"Both of these facts change who you are... and can potentially do so in a closed, self-repeating loop."


I can say without a shadow of a doubt that my health, and subsequently becoming solely reliant on others for my continued survival, has made me a worse person. Did I choose to be that? 

I ask myself that question regularly. Am I just making the choice, every day, to be what I am? Is it truly as simple as deciding suddenly to be better, to not be how I've been for the past year or more? And if it is truly that simple, why haven't I done that? 

Am I happy with being awful? Do I enjoy hurting others? 

Do I enjoy hurting myself? 

7 comments:

  1. "People like us were left to die in the nomadic tribes"

    Can't find any information but I really don't think that's true. Hunter-gatherers lived in very close-knit communities where no one could be invisible.

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  2. Plus you'd have family to take care of you and not have to pay strangers.

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    1. A close-knit community and having family does nothing to counter the basic issue of being incapable of following the lifestyle required to survive.

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    2. Hunter-gatherers could reliably subsist on something like 4-5 hours of work a day, contrary to the image of hand-to-mouth starvation most people have.

      Here's a quote from Slatestarcodex:

      "So there was a bit of traffic back and forth between America and Comancheria in the 19th century. White people being captured and raised by Comanches. The captives being recaptured years later and taken back into normal white society. Indians being defeated and settled on reservations and taught to adopt white lifestyles. And throughout the book's description of these events, there was one constant:

      All of the white people who joined Indian tribes loved it and refused to go back to white civilization. All the Indians who joined white civilization hated it and did everything they could to go back to their previous tribal lives.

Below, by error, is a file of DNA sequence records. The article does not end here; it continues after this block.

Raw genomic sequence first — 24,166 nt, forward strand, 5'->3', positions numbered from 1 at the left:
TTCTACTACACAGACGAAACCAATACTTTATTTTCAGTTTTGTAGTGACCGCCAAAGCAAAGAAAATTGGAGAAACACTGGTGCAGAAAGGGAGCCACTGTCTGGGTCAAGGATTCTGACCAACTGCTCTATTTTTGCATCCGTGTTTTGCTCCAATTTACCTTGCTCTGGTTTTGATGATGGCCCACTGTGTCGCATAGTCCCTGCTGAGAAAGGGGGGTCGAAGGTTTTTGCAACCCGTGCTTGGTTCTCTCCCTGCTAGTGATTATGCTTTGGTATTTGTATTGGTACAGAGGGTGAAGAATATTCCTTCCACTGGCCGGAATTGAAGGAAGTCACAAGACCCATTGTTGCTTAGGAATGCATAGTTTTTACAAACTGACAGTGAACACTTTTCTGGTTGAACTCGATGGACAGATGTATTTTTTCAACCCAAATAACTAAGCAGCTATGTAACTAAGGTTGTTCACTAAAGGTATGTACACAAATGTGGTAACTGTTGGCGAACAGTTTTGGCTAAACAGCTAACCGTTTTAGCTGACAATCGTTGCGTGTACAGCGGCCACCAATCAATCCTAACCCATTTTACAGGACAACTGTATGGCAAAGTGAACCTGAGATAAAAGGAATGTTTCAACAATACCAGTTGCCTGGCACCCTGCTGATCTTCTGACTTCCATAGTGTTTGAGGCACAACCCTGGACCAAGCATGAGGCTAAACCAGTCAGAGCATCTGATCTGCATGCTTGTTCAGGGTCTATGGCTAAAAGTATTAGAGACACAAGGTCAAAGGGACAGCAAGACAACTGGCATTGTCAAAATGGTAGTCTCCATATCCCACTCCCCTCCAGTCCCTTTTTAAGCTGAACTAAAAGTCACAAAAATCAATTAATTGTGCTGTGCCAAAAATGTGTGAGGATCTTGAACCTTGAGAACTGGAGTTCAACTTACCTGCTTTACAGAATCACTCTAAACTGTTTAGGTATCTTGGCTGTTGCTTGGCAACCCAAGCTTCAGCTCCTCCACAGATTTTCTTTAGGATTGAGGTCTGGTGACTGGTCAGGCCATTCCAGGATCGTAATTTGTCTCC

There was much to like about tribal life. The men had no jobs except to occasionally hunt some buffalo and if they felt courageous to go to war. The women did have jobs like cooking and preparing buffalo, but they still seemed to be getting off easy compared to the white pioneer women or, for that matter, women today. The whole culture was nomadic, basically riding horses wherever they wanted through the vast open plains without any property or buildings or walls. And everyone was amazingly good at what they did; the Comanche men were probably the best archers and horsemen in the history of history, and even women and children had wilderness survival and tracking skills that put even the best white frontiersmen to shame. It sounds like a life of leisure, strong traditions, excellence, and enjoyment of nature, and it doesn't surprise me that people liked it better than the awful white frontier life of backbreaking farming and endless religious sermons."

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    3. Quote's from here: http://squid314.livejournal.com/340809.html

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    4. I don't really know what that is meant to convey except that the person who wrote that really likes native culture. "4-5 hours of work" per day is a nice sentiment but is meaningless to someone who can barely do 1 hour of very light labour per day.

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    5. My point is that feeding a hunter-gatherer tribe was not a difficult task at all. No one would have to be left to starve regardless of how helpless they might be. It's really civilization that screws over the incapable.